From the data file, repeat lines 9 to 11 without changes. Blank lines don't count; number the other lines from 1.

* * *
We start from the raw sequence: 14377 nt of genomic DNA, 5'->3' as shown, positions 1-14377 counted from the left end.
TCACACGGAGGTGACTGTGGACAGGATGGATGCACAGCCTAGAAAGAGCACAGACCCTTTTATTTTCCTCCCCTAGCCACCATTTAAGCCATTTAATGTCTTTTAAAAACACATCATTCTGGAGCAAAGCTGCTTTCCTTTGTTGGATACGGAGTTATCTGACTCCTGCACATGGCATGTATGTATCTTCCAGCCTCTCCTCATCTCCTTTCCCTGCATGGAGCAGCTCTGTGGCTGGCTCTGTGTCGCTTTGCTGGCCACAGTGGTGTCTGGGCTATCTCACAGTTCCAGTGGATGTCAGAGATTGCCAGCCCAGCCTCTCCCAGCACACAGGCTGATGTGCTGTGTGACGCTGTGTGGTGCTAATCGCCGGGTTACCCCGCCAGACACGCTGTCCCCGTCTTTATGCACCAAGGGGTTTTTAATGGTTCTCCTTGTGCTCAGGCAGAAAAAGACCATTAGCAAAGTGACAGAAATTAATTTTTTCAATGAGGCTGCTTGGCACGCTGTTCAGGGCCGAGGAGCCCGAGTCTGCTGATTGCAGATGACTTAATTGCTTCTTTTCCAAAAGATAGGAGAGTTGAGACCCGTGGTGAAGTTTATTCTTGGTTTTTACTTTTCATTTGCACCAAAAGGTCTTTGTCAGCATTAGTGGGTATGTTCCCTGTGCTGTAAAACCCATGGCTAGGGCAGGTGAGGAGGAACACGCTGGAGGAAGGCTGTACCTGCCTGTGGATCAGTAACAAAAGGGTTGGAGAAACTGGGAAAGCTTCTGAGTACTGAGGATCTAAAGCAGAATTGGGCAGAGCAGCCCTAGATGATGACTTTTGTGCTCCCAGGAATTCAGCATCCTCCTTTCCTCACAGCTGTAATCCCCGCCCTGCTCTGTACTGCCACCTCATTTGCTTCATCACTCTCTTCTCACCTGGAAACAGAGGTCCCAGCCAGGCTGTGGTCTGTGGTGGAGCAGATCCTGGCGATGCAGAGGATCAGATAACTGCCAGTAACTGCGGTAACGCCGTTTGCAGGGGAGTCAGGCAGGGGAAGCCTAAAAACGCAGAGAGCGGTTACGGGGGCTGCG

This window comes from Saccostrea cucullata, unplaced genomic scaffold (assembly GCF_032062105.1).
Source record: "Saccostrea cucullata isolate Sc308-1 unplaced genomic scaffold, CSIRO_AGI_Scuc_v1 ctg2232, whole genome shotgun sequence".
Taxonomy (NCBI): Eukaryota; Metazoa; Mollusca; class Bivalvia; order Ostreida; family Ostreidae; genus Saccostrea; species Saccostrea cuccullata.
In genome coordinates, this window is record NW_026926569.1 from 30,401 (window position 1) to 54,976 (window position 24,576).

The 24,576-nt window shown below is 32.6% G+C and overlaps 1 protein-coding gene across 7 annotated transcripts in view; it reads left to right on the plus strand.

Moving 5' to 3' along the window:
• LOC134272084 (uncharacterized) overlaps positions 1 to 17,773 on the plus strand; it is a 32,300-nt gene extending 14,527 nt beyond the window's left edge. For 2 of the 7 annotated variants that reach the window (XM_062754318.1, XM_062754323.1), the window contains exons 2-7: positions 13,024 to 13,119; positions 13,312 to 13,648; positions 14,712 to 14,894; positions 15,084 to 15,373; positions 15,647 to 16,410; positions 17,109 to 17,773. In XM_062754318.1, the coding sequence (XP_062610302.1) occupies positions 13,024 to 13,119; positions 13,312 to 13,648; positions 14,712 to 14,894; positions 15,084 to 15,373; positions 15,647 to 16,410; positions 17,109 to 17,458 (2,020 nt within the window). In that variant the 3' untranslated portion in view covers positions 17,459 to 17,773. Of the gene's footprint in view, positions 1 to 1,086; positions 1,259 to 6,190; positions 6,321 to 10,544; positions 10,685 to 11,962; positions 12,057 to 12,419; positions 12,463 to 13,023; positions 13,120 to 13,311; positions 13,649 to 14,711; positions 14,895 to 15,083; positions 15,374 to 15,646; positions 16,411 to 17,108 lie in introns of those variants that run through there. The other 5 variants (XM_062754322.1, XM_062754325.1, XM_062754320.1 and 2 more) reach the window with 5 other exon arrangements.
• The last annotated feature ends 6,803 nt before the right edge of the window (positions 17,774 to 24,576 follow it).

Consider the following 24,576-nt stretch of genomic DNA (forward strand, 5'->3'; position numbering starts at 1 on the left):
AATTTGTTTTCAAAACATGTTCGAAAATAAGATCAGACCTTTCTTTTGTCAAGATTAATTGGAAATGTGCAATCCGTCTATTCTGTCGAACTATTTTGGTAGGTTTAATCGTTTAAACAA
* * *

• LOC134272084 (uncharacterized) overlaps positions 1 to 17,773 on the plus strand; it is a 32,300-nt gene extending 14,527 nt beyond the window's left edge. For 2 of the 7 annotated variants that reach the window (XM_062754318.1, XM_062754323.1), the window contains exons 2-7: positions 13,024 to 13,119; positions 13,312 to 13,648; positions 14,712 to 14,894; positions 15,084 to 15,373; positions 15,647 to 16,410; positions 17,109 to 17,773. In XM_062754318.1, the coding sequence (XP_062610302.1) occupies positions 13,024 to 13,119; positions 13,312 to 13,648; positions 14,712 to 14,894; positions 15,084 to 15,373; positions 15,647 to 16,410; positions 17,109 to 17,458 (2,020 nt within the window). In that variant the 3' untranslated portion in view covers positions 17,459 to 17,773. Of the gene's footprint in view, positions 1 to 1,086; positions 1,259 to 6,190; positions 6,321 to 10,544; positions 10,685 to 11,962; positions 12,057 to 12,419; positions 12,463 to 13,023; positions 13,120 to 13,311; positions 13,649 to 14,711; positions 14,895 to 15,083; positions 15,374 to 15,646; positions 16,411 to 17,108 lie in introns of those variants that run through there. The other 5 variants (XM_062754322.1, XM_062754325.1, XM_062754320.1 and 2 more) reach the window with 5 other exon arrangements.
• The last annotated feature ends 6,803 nt before the right edge of the window (positions 17,774 to 24,576 follow it).

Consider the following 24,576-nt stretch of genomic DNA (forward strand, 5'->3'; position numbering starts at 1 on the left):